Rethinking childcare options
Kelly Healey has noticed a change in how parents think about early childhood education as a result of COVID-19, particularly where children have been attending larger centres.
“People are reconsidering their options – especially those who have children with health conditions like asthma. Parents have said to me they’re worried about how many people go in and out of childcare centres in one day and the number of times children get sick generally.”
Kelly used to teach in a childcare centre with 60 children. Now she is a Visiting Teacher for Homegrown Kids, working with home-based educators who care for up to four children at a time.
Kelly says the small numbers in home-based care settings is a major appeal – and not just for parents. ECE teachers have also been asking her about opportunities for work.
“They’re concerned around going back – it [COVID-19] has made them realise the risk they take each day. I also think they want smaller groups and more one-on-one time with the children.”
Phones ‘off the hook’ with increased demand
Since lockdown began Stacey Dunn’s phone hasn’t stopped ringing with queries from working parents.
“They’re looking for alternatives to day-care for young children – everyone wants to make sure their kids are safe during the day.”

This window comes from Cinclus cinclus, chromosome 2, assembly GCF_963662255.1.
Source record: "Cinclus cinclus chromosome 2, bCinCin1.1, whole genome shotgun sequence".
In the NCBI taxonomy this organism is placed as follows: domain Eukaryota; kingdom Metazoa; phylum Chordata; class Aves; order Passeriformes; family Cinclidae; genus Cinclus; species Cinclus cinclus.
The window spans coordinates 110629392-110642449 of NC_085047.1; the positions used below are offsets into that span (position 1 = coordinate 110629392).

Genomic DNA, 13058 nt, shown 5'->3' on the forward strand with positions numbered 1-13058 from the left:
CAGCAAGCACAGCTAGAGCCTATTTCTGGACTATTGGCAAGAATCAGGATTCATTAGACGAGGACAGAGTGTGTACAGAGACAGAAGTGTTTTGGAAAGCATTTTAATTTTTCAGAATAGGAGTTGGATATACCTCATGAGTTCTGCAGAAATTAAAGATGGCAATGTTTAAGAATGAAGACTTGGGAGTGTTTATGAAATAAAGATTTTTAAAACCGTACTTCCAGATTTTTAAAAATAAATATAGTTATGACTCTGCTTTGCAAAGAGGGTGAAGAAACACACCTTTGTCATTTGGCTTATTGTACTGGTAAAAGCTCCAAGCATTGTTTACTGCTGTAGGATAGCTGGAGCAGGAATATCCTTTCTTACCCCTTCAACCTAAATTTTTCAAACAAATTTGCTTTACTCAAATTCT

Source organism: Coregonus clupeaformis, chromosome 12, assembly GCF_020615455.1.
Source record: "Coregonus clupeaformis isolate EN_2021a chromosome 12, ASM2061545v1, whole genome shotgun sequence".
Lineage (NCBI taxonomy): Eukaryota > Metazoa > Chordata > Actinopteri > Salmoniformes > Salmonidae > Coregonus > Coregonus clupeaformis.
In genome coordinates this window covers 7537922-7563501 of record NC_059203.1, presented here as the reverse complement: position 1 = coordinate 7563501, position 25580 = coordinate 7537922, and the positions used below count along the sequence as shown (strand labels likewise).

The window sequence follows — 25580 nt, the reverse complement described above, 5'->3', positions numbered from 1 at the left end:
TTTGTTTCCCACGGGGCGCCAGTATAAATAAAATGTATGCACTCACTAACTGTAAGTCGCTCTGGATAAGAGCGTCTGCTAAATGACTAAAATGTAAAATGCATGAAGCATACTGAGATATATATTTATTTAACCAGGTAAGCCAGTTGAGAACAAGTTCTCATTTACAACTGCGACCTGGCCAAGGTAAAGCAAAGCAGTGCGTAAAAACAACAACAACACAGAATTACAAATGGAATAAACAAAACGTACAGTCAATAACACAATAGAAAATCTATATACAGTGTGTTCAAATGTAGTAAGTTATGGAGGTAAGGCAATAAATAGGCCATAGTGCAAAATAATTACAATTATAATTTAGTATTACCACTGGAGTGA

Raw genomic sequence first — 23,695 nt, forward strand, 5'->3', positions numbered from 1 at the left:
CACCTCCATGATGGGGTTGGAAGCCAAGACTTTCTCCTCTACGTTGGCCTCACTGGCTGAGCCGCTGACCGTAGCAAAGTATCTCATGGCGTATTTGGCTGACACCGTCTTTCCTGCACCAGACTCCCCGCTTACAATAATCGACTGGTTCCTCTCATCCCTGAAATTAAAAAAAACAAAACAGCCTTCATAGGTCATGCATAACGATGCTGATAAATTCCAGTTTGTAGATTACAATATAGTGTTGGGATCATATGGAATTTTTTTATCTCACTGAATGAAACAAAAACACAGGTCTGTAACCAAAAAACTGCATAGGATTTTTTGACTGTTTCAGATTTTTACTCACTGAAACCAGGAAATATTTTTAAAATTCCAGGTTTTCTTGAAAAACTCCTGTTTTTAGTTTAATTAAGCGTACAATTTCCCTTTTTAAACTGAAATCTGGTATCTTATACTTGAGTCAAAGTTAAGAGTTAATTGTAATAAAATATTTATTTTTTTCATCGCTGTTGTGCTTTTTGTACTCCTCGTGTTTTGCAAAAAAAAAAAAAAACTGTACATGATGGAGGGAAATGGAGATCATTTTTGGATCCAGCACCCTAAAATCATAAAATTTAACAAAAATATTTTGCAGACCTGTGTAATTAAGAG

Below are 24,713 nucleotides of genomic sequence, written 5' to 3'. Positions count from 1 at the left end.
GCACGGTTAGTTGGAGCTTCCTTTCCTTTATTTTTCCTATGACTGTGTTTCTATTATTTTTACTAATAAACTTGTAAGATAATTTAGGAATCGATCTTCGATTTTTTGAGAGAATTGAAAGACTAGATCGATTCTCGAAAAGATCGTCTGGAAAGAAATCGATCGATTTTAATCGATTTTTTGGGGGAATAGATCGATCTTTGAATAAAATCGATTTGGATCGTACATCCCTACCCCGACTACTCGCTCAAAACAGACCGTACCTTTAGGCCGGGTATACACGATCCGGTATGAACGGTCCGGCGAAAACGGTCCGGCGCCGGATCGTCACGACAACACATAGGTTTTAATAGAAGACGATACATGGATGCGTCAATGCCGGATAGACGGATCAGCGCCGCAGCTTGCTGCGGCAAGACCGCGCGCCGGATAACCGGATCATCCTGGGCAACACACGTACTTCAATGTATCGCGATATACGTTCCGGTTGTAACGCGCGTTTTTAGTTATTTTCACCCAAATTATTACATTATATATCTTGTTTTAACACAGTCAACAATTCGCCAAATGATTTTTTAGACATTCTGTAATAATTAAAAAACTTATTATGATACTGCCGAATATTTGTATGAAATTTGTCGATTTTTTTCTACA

Stacey is a Senior Leader for Homegrown Kids. We were among the small handful of early childhood education providers allowed to be included in the ‘bubbles’ of essential workers during Alert Level 4.
“We were considered the safest in the ECE sector to provide care during lockdown, showing the Ministry of Education considers our environments to be able to be effectively managed in hygiene routines and by their very nature, less risk due to small numbers.
“Going forward, it’s also far easier for home-based educators to do things like contact tracing and maintain a small ‘childcare bubble’ – essential if we want to keep our communities healthy.”
Teachers rethinking career options
Stacey says there is a real opportunity for teachers to explore the realities of a new ‘normal’ and what they are prepared to compromise on in their work/life balance.
“For teachers considering a change of direction, they need to think about what they currently pay for childcare or before and after school care, the time spent away from the home, and the impact on that for their families.”
She says early childhood teachers are thinking about the lifestyle and monetary costs of the way they used to do things and weighing that up against a new way of working.
“Paying for parking, car running costs, not to mention sitting in traffic or travelling. Teachers are thinking about the benefits to themselves and to children of working from the comfort of their own homes, creating surroundings rich for children to learn in, in small, safe, clean environments.”